This Is Us

How Sex Work Saved Me From Academia

The rhetoric is that sex workers need to be saved from exploitation. But sex work is precisely what protected me from it.

Ellis Brooks
Human Parts
Published in
13 min readAug 24, 2021

--

Photo by egorrr via DepositPhotos

Editor’s Note: This Medium Writers Challenge entry was added to Human Parts on October 20th, 2021.

The job was a one-year teaching position at a private university. Not tenure-track or anything, but good. Jobs were increasingly rare in my field so competition was going to be stiff, and since I still had a year left in my Ph.D. program, the odds were slim.

To my surprise — to everyone’s surprise — I made it to the final round, which meant flying across the country to be evaluated by the department over the course of three days. I stood at a podium and presented my research. I guest-lectured for two undergraduate courses while the faculty observed from the back of the room. I sat down with students to answer their questions, then the grad students, then the dean, who spoke at length about the guiding principles of this university and what made their curriculum so unique. I was taken to lunch and dinner and drinks, where I was introduced to people whose names I would promptly forget, and when I flew home to my cramped apartment, I got the call.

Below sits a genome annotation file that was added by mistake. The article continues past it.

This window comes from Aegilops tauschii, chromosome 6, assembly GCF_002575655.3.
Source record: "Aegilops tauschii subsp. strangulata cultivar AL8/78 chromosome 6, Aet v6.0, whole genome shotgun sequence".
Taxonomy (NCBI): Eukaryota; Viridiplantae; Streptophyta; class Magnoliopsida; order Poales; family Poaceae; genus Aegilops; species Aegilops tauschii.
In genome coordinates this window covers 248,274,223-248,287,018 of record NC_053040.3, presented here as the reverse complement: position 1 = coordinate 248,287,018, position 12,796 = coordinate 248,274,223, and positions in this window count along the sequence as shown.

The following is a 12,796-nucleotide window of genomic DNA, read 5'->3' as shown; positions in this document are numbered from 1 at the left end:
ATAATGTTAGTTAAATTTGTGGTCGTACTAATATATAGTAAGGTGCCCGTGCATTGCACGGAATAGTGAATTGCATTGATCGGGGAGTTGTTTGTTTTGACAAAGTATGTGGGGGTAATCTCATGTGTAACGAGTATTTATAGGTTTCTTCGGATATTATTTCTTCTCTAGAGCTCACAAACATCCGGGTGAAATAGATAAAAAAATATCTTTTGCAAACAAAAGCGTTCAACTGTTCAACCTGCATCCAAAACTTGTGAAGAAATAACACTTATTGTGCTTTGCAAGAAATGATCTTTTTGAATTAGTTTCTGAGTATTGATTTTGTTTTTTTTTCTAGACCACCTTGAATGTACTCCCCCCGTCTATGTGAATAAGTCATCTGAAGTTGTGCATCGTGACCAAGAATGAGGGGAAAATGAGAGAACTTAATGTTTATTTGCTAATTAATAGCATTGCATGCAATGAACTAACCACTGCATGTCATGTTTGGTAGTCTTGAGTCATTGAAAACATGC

The job was mine, she said. Congratulations. One-year contract, full-time. Unfortunately, due to budget cuts, the pay was only going to be $1,200 for the year.

Twelve hundred.

“Twelve hundred total?” I asked, hoping I’d misunderstood.

“Yes, but think of it this way,” she said. “It’ll look great on your c.v.”

She was right — it would. And that sort of thing did matter. As academics, we were defined by the list of grants, awards, fellowships, and publications to our name. But this particular university charged students $55k a year for tuition. It was inconceivable to me that they couldn’t afford to pay their instructors.

And then I wondered: Was this normal? This was a high-profile position. Everyone knew about it. And she didn’t sound particularly embarrassed to offer that figure. Were other people being offered teaching contracts like this? If so, how did they survive?

--

--

Ellis Brooks
Human Parts

Writer. Historian. Harlot. Supremely sex-positive and pseudonymous. she/her